Mark Waddingham mark at livecode.com
Fri Jun 10 10:05:50 CEST 2016

On 2016-06-10 06:14, Mark Wieder wrote:
> Here's a working cross-platform replacement for the flaky built-in
> hasMemory function.

The builtin 'hasMemory' function is not flaky - the question it asks 
just has no meaning on modern operating systems (and should probably 
actually be removed!).

For example, change your mouseUp to this:

on mouseUp
    put freeMemory() into tBytesAvailable

    repeat with i = 1 to tBytesAvailable * 4
       put "a" after tString
    end repeat

    put "apparently there were" && tBytesAvailable && \
        "bytes of memory available" & return after field 1
    put "but I managed to allocate a string which requires" && \
        the length of tString && "bytes" & return after field 1
end mouseUp

And try running it on a modern Mac (although I have no reason to suspect 
it would be different on any other platform we support). In my case I 

    apparently there were 8894284 bytes of memory available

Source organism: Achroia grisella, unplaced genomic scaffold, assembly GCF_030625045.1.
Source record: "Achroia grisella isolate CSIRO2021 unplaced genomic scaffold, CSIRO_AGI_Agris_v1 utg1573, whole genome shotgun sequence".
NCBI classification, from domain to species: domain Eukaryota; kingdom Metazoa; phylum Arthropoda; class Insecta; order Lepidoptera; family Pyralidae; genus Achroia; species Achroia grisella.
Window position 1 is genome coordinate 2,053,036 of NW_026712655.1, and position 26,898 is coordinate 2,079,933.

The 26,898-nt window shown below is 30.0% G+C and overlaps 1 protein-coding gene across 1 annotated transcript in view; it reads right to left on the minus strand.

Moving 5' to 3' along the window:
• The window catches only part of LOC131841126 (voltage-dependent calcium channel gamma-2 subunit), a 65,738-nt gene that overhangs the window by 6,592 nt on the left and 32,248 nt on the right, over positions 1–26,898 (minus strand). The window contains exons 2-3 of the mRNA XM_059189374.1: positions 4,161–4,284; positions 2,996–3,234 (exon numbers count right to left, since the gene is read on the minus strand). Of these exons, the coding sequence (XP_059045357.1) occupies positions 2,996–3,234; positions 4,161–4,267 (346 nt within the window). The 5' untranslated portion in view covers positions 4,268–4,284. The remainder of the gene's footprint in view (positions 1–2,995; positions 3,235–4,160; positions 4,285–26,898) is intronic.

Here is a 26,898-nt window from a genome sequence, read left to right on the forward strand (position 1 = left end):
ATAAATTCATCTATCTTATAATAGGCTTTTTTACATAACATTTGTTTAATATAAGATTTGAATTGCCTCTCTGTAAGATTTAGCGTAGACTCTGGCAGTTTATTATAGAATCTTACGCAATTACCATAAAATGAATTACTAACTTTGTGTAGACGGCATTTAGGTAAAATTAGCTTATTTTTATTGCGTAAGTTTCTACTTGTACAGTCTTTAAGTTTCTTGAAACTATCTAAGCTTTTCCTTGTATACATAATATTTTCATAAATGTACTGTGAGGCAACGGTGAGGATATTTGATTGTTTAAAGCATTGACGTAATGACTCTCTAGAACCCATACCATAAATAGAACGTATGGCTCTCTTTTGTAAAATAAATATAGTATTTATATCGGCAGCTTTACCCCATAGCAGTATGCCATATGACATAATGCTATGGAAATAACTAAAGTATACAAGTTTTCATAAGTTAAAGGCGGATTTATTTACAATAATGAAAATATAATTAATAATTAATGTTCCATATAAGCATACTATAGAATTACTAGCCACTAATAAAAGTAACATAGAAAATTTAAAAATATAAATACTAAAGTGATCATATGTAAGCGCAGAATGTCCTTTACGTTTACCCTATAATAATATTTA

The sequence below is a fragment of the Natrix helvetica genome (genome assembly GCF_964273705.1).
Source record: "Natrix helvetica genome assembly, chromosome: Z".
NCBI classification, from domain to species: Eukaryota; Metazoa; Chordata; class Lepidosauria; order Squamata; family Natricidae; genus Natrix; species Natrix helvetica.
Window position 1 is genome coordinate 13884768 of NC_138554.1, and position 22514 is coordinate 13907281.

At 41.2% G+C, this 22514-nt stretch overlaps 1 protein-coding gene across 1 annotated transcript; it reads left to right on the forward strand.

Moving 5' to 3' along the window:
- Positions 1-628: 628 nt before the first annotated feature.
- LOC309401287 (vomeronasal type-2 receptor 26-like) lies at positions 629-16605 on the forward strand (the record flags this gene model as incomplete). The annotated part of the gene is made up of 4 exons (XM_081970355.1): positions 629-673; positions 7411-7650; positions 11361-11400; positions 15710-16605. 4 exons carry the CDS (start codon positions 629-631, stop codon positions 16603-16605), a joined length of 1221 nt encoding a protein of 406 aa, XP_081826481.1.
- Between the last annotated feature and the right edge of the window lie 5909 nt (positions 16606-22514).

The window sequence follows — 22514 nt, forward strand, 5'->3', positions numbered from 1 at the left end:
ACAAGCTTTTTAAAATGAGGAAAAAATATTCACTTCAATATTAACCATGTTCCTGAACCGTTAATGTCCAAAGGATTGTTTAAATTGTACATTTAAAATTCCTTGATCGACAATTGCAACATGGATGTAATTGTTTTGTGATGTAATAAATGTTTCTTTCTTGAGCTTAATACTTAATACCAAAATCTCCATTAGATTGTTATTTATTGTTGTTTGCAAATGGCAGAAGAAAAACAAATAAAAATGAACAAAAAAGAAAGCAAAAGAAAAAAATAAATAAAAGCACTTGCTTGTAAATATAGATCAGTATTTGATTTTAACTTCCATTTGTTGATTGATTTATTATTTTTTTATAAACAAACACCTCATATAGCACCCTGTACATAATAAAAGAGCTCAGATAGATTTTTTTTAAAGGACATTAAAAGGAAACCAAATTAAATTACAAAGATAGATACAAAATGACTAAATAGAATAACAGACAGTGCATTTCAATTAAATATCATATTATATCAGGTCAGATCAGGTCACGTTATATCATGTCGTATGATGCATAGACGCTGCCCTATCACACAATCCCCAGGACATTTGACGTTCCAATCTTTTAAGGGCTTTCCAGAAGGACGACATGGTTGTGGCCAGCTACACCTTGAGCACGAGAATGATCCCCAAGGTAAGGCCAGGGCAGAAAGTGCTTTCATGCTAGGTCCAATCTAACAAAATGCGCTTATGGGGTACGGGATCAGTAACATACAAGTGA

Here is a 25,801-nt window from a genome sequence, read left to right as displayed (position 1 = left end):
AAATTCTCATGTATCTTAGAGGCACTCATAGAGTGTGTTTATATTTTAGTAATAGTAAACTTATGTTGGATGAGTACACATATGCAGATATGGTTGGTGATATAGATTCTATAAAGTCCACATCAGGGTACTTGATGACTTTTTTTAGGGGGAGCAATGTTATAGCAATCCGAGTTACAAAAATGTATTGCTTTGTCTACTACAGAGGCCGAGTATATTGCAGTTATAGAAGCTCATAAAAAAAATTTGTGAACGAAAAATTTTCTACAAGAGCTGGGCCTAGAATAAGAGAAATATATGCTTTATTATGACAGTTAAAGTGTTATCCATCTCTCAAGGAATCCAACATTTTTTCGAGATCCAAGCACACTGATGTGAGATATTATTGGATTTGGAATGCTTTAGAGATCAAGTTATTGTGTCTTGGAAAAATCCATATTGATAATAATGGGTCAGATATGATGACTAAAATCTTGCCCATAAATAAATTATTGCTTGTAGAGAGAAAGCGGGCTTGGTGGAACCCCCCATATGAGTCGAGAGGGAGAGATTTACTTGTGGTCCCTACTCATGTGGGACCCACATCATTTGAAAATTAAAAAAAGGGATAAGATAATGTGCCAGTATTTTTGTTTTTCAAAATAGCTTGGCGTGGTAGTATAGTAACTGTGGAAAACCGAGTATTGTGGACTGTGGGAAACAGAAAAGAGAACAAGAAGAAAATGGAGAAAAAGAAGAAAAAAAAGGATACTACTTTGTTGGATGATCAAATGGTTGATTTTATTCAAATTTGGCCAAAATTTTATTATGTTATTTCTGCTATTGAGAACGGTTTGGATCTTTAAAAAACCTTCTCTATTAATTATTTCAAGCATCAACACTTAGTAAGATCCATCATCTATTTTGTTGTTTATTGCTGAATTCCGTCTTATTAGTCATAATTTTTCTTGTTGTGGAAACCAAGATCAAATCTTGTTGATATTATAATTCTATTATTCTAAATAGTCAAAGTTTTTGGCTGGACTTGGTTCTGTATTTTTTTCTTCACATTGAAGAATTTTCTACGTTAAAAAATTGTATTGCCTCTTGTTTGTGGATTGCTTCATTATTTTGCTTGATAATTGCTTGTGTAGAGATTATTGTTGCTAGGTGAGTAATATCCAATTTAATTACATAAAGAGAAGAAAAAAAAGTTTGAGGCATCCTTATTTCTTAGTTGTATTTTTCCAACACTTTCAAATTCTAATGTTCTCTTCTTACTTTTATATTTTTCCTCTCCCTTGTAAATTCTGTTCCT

but I managed to allocate a string which requires 35577136 bytes

The concept of 'free memory' on multi-user, pre-emptive, user/kernel 
space split operating systems doesn't exist as the kernel allocates any 
physical resources it has (including disk space to provide virtual 
memory) to where it is needed at any point it wishes.

For example, a large amount of physical memory pages at any one time is 
likely to be used to cache blocks on disks for files which are currently 
in use. As the majority of these pages (those which have not been 
modified in memory) can be dumped at any time, that measure does not 
reflect how much memory any one process could allocate. Similarly, 
processes which are inactive and consuming physical memory are likely to 
have most of their memory usage paged to disk (i.e. into virtual memory) 
when another active process needs more memory.

Warmest Regards,


P.S. The 'hasMemory' function in LiveCode actually does the best it can 
do - it sees if it can allocate a contiguous block of memory of the size 
that has been requested (using malloc) and if that succeeds, it frees 
the block and returns true. This should mean that (assuming nothing on 
the system suddenly consumes all physical and virtual ram) you should be 
able to do an action which requires that amount of memory immediately 

void MCLegacyEvalHasMemory(MCExecContext& ctxt, uinteger_t p_bytes, 
bool& r_bool)
	char *t_buffer = nil;
	r_bool = nil != (t_buffer = (char*)malloc(p_bytes));

Mark Waddingham ~ mark at livecode.com ~ http://www.livecode.com/
LiveCode: Everyone can create apps

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